‘Disappearing’ Exoplanet Might Not Have Been a Planet After All

Study suggests alleged exoplanet may have been a cloud of asteroid debris

Artist's depiction of asteroid collision
An artist's illustration depicting the collision of two 125-mile-wide asteroids orbiting the star Fomalhaut, located 25 light-years away. M. Kornmesser / ESA and NASA

In 2008, NASA’s Hubble Space Telescope delivered humanity its first direct images of exoplanetsfar away worlds orbiting foreign stars. One of those distant planets circled a star some 25 light-years away called Fomalhaut, and astronomers creatively named the exoplanet Fomalhaut b. The planet looked huge, perhaps triple the mass of our solar system’s biggest planet, Jupiter.

But now some scientists are saying Fomalhaut b is the exoplanet that never was, reports Robin George Andrews for the New York Times.

Looking back over a decade’s worth of Hubble’s images of Fomalhaut in search of anything overlooked, astronomer András Gáspár of the University of Arizona saw something was missing from the 2014 images—namely, Fomalhaut b.

In the images from 2004 and 2006 that led to the exoplanet’s discovery, there it was. But as Gáspár flipped through the years, he saw Fomalhaut b expand and then fade to almost nothing.

To figure out what might be going on, Gáspár and George H. Rieke, also a University of Arizona astronomer, devised computer simulations of various scenarios capable of creating visuals similar to those in the Hubble photographs. Using this technique to narrow the field of potential explanations, Gáspár and Rieke hypothesize that Fomalhaut b was never a planet at all, much less a disappearing one.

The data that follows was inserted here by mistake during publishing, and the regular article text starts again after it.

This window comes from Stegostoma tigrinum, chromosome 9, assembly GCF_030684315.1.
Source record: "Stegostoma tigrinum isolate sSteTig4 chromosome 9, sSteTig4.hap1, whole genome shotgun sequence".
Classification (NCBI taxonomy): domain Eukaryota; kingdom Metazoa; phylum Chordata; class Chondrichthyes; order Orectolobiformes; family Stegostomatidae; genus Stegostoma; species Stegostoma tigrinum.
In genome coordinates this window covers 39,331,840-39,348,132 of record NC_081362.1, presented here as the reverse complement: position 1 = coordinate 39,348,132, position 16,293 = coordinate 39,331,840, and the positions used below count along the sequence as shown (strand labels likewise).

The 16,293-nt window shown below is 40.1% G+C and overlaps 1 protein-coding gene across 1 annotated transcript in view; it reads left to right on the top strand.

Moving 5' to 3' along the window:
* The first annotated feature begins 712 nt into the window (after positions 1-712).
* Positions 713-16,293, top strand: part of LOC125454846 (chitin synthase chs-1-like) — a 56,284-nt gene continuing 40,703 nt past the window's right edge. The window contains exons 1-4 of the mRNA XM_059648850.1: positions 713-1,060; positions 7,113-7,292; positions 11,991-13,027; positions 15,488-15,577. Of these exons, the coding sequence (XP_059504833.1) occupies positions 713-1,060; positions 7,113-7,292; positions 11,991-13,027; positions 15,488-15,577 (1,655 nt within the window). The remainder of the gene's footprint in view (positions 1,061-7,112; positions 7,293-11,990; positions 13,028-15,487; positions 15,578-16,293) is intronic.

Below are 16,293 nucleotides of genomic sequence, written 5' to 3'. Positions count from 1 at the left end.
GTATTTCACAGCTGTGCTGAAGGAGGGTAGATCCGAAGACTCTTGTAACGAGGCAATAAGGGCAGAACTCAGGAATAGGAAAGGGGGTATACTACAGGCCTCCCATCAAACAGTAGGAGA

Instead, the phenomenon astronomers named Fomalhaut b may have just been a cloud of asteroid debris that drifted apart over time, they report this week in the journal the Proceedings of the National Academy of Sciences.

“I’ll buy it, if I can get a three-year return policy,” Paul Kalas, an astronomer at the University of California, Berkeley who was not involved with the work and was one of the discoverers of Fomalhaut b, tells the New York Times. Kalas’s hedging refers to the new finding’s needing to be confirmed by additional observations from Hubble as well as the James Webb Space Telescope, which may finally launch into orbit in 2021.

If Gáspár and Rieke are right, then the plume of debris formerly known as Fomalhaut b is actually the leavings of an exceedingly rare celestial event: the collision of two massive 125-mile-long asteroids. That debris then drifted apart over the course of the ten years that followed.

"These collisions are exceedingly rare and so this is a big deal that we actually get to see one," says Gáspár in a statement. "We believe that we were at the right place at the right time to have witnessed such an unlikely event with NASA's Hubble Space Telescope."

Gáspár and Rieke are not the first to suggest that Fomalhaut b is just a cloud of dust, but the serendipity of observing something so fleeting and rare has some other astronomers wondering if the explanation is too incredible to be true. “Was I really the luckiest astronomer in the world when I pointed the Hubble Space Telescope at Fomalhaut back in 2004?” Kalas tells the New York Times.

“Previous calculations have suggested that the frequency of collisions between objects that are about 100 kilometers (62 miles) in size is very, very low, fewer than one in the age of the system,” Grant Kennedy, an astronomer at the University of Warwick who was not involved in the research, tells Eos. Given that the Fomalhaut system is roughly 400 million years old, it’s exceedingly unlikely that we’d be witness to such an event, according to Kennedy.

Will additional observation of this planet or dust cloud hold more twists and turns? “It’s also quite possible it’s something no one has thought of,” Bruce Macintosh, an astronomer at Stanford University who was not involved with the new study, tells the New York Times. He added that Fomalhaut b, “definitely hasn’t gotten any less weird as it’s been studied more.”

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